How exactly does a salt bridge close the circuit? I understand its role of neutralizing the solustions but I can't see how it forms a complete circuit. Do charges flow back to the anode through it? But why? Isn't the purpose of a battery to carry charge from high potential (anode) to low potential (cathode)? Isn't the external connecting wire enough?

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    $\begingroup$ Do you know the force, by which there would be attracted the opposite charges in 1m distance, caused by the current 1A by just 1s ? About 9 GN. Do you you know about any battery able to withstand comparable force ? Without a salt bridge or equivalent feature, the current in the wire would ceased after passing just very small charge. $\endgroup$ – Poutnik May 29 '19 at 4:44
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    $\begingroup$ SE sites focus on high quality answers to high quality, not easily answered, questions, to be a gain for all. Quick questions, where one can easily find answers in any relevant textbook or within few clicks on Wikipedia, do not count as high quality questions. They will be answered only if there is explicitly provided failed elaboration effort to raise their quality a little. This applies to literal homework, self-studies, puzzles, worked examples etc - forming the Homework class of questions. $\endgroup$ – Poutnik May 29 '19 at 4:45
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    $\begingroup$ I dunno, this question seems conceptual enough not to count as homework. If you think it's poorly researched, you're free to downvote, but I'm voting to leave it open. $\endgroup$ – M.A.R. May 29 '19 at 16:08
  • $\begingroup$ Well, it is rather a basic concept for physics SE about consequences of big charge displacement. Displace electrons by current 1 A for 1-2 minutes to the distance 10 km away and then observe the GC+ lightning 10 km long with the potential difference 1 billion volts. :-) $\endgroup$ – Poutnik May 30 '19 at 6:59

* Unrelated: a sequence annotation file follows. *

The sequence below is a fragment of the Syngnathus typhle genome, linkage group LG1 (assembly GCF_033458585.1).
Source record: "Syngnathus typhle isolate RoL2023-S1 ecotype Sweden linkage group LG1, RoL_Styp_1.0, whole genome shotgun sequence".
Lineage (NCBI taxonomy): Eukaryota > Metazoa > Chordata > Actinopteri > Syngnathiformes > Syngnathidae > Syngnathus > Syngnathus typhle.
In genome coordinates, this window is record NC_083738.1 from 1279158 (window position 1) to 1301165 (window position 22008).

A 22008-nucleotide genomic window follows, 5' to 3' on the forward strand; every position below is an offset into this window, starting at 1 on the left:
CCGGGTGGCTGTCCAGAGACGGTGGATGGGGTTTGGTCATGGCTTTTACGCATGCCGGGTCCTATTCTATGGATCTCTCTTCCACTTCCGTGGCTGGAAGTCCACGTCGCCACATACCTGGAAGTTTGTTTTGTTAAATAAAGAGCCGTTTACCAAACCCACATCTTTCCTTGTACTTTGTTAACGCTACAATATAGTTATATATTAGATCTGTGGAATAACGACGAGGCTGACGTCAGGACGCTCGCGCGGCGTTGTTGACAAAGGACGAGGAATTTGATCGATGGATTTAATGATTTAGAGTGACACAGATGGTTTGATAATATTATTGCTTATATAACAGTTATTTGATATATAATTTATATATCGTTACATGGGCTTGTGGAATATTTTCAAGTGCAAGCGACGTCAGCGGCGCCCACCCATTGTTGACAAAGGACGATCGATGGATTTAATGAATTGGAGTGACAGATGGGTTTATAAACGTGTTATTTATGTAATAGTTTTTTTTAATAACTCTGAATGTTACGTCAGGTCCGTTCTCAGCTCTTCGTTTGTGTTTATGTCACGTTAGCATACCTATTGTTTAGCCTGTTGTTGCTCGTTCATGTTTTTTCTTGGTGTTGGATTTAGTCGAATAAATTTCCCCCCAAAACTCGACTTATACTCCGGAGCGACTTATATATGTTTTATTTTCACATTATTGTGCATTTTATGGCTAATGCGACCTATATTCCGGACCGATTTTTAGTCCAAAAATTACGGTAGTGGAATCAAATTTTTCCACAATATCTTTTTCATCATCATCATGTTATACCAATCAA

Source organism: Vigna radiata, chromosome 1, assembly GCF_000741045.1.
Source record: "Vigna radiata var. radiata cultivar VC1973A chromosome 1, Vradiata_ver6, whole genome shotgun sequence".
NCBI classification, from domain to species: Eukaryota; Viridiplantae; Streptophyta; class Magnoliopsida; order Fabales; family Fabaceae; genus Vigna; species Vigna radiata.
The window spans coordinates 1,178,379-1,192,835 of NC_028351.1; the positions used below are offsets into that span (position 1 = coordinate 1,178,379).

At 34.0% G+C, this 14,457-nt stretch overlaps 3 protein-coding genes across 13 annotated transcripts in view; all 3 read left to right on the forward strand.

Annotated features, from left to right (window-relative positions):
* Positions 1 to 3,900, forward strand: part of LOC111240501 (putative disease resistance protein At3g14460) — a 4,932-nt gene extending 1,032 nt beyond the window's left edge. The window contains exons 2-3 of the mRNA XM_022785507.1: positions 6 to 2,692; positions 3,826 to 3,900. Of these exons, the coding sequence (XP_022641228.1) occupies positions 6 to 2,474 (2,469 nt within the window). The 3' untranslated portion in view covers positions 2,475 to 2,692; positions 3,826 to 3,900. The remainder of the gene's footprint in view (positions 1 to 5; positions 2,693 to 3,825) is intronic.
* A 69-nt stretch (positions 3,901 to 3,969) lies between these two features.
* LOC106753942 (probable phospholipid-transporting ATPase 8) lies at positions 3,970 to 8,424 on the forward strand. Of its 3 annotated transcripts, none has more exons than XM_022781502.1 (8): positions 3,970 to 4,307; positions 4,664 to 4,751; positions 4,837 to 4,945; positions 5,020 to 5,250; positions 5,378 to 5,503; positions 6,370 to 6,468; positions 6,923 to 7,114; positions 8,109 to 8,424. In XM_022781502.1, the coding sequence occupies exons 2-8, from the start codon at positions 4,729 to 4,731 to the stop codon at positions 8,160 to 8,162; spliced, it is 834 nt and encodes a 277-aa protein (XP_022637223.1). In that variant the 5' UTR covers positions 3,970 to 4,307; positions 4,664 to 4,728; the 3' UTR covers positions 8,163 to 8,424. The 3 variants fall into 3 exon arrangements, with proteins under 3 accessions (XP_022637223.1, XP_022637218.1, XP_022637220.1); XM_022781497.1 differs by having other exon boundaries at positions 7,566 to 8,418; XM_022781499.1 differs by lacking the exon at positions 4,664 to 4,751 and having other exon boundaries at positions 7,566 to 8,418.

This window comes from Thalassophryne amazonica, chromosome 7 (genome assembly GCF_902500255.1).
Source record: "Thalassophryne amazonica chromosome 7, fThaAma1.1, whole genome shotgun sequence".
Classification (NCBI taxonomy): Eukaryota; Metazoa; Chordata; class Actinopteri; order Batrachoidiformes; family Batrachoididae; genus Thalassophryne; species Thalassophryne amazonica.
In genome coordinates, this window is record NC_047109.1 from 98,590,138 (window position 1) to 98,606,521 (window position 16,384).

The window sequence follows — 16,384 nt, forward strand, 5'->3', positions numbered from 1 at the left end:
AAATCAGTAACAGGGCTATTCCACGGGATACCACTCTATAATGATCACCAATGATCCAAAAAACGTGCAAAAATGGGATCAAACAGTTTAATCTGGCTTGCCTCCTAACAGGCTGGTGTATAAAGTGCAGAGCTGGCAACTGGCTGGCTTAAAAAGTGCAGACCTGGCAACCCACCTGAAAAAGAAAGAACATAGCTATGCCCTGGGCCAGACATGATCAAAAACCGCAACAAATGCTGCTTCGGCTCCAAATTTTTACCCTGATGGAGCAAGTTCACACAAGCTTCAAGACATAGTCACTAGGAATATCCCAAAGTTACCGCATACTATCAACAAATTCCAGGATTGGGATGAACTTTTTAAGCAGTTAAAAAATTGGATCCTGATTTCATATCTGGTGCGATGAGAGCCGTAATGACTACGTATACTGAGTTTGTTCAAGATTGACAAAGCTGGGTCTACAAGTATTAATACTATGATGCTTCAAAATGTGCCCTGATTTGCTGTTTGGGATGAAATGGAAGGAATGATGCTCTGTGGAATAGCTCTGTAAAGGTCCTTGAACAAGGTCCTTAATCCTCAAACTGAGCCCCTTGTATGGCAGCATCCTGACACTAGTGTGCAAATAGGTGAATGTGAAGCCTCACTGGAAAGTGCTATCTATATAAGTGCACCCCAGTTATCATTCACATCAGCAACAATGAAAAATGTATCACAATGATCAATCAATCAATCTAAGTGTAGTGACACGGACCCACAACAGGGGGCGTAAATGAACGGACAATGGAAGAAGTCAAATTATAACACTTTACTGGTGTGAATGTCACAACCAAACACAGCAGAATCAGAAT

It is the same principle as why there is not going any current from a voltage source to a powered device, if there is currupted galvanic connection anywhere. The initial current very quickly balances potentials of power outlets with potentials on the wires and no current is flowing after charging the wire parasitic capacitance.

Let consider the classical Daniel cell $\ce{Zn|ZnSO4||CuSO4|Cu}$ with $||$ being a salt bridge ( or a diaphragm permeable for ions, but avoiding mixing of solutions).

$\ce{Zn}$ anode has more negative potential than the $\ce{Cu}$ one and provides excess of electrons by dissolving and hydrating $\ce{Zn^2+}$ ions.

The electrons flow via the wiring to the copper cathode with higher potential, where they reduce $\ce{Cu^2+}$ to the metallic copper.

In case of the absence of the bridge or the diaphragm, the accumulating negative charge at the cathode compartment very quickly creates solution potential difference that balances the electrode potential difference and the current vanishes.

In case of the presence of the salt bridge or the diaphragm, the potential difference between the solutions makes ions to migrate to the respective electrodes, according to their charge and direction of the potential gradient.

This keeps the compartment potential difference lower than electrode potential difference and the current is free to flow via the wire.

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